To say that all standards of value are arbitrary is not to say that you have nonethat you have given up the practice of estimating the relative worth of things. All you have done is to admit that this worth depends on a standard proper to you, and that the same things have a different value according to other standards. To perceive that your ideal is one of many which are actual, and of numberless ideals which are possible, is not equivalent to giving it up. The unemancipated are like the children who think the angels talk English: but there is no contradiction in going on talking English when you discover that the little angels don't. English doesn't become less necessary when it becomes less heavenly. So I go on using my moral languagetalking about good, bad, beautiful, ugly, right and wrong. I suppose you to understand my language: if you don't, why, you are a foreigner, and I will respect you as such and wish I could understand you better. I take for granted that my good is your good: should your good happen to be my evil, why, I will say you worship the devil,and admit your perfect right to do so, else I should be authorizing you to deny my right to worship God.
These complications not unnaturally inspire discouragement and a sense of the hopeless relativity of human thought. Indeed, if there be any special endowment of mind and body called human nature, as there seems to be, it is obvious that all human experience must be relative to that. But the truth, the absolute reality, surrounds and precedes these operations of finite faculty. What value, then, we may say, have these various ideals or perceptions, or the conflicts between them? Are not our senses as human, as "subjective" as our wills? Is not the understanding as visionary as the fancy? Does it not transform the Unknowable into as remote a symbol as does the vainest dream?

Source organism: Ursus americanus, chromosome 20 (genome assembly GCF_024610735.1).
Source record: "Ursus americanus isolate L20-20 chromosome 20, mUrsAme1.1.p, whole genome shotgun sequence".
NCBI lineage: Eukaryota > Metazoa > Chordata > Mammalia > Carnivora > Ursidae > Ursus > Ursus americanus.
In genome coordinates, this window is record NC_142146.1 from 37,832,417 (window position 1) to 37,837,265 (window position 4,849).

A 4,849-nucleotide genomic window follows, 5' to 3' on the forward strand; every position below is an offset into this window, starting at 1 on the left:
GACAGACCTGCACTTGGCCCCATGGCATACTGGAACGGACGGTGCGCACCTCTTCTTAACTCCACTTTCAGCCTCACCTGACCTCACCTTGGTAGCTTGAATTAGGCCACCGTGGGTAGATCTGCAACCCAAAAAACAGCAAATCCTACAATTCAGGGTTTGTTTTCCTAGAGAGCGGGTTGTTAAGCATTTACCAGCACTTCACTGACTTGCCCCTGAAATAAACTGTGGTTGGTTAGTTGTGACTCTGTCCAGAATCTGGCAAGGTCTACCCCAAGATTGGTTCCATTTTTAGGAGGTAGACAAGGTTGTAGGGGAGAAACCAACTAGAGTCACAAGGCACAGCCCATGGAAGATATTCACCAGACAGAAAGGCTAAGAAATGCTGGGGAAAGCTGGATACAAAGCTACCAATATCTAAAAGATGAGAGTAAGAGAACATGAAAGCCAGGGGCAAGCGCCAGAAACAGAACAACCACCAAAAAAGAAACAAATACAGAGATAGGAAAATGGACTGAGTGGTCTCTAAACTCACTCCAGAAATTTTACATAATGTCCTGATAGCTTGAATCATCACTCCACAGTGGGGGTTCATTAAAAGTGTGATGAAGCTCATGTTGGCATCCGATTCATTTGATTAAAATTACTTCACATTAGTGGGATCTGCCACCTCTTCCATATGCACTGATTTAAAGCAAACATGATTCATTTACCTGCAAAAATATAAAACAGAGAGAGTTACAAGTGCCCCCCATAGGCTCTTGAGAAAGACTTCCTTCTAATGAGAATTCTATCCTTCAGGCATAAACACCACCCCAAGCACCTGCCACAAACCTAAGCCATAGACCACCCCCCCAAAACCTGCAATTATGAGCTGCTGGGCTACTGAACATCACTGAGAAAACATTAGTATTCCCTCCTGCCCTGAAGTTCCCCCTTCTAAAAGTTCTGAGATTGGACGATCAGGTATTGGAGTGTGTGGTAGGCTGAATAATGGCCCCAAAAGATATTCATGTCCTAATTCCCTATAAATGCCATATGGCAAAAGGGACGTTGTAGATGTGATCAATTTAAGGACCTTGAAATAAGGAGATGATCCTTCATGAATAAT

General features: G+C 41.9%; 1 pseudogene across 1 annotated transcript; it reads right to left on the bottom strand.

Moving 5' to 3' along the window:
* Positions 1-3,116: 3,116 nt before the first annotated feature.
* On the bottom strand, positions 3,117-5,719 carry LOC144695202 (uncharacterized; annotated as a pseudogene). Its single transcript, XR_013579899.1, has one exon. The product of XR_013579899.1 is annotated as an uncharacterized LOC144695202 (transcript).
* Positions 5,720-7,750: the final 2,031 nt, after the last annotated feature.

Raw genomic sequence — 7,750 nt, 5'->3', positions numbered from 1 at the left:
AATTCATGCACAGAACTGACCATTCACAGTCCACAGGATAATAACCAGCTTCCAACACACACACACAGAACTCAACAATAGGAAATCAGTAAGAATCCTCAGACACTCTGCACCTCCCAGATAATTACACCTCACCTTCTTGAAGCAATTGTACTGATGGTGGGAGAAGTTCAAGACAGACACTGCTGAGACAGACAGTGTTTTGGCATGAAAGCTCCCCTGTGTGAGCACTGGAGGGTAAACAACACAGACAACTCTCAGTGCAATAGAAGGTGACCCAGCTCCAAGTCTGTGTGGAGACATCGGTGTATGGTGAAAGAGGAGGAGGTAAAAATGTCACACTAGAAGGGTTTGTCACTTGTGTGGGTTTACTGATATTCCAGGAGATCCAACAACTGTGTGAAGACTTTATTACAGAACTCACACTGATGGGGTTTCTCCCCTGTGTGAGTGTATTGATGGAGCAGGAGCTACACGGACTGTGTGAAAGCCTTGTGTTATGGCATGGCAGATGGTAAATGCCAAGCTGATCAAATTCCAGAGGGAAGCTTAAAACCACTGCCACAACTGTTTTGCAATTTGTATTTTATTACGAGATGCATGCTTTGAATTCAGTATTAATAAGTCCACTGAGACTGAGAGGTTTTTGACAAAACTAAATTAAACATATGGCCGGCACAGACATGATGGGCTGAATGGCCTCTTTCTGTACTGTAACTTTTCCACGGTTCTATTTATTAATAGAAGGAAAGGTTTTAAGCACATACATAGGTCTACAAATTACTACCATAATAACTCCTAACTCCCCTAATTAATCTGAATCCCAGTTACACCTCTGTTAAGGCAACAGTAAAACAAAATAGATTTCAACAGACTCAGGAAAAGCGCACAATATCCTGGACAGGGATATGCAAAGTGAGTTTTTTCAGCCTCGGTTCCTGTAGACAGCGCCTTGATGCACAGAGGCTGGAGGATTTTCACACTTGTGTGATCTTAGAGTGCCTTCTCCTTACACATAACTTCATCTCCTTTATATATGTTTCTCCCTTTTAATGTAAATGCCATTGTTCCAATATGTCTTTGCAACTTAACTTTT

The answer which a rational philosophy would make to these questions would be a double one. It is true that every idea is equally relative to human nature and that nothing can be represented in the human mind except by the operation of human faculties. But it is not true that all these products of human ideation are of equal value, since they are not equally conducive to human purposes or satisfactory to human demands.
The impulse that would throw over as equally worthless every product of human art, because it is not indistinguishable from some alleged external reality, does not perceive the serious self-contradictions under which it labours. In the first place the notion of an external reality is a human notion; our reason makes that hypothesis, and its verification in our experience is one of the ideals of science, as its validity is one of the assumptions of daily life. In throwing over all human ideas, because they are infected with humanity, all human ideas are being sacrificed to one of themthe idea of an absolute reality. . . . Furthermore, even if we granted for the sake of argument a reality which our thoughts were essentially helpless to represent, whence comes the duty of our thoughts to represent it? Whence comes the value of this unattainable truth? From an ideal of human reason. We covet truth. So that the attempt to surrender all human science as relative and all human ideals as trivial is founded on a blind belief in one human idea and an absolute surrender to one human passion.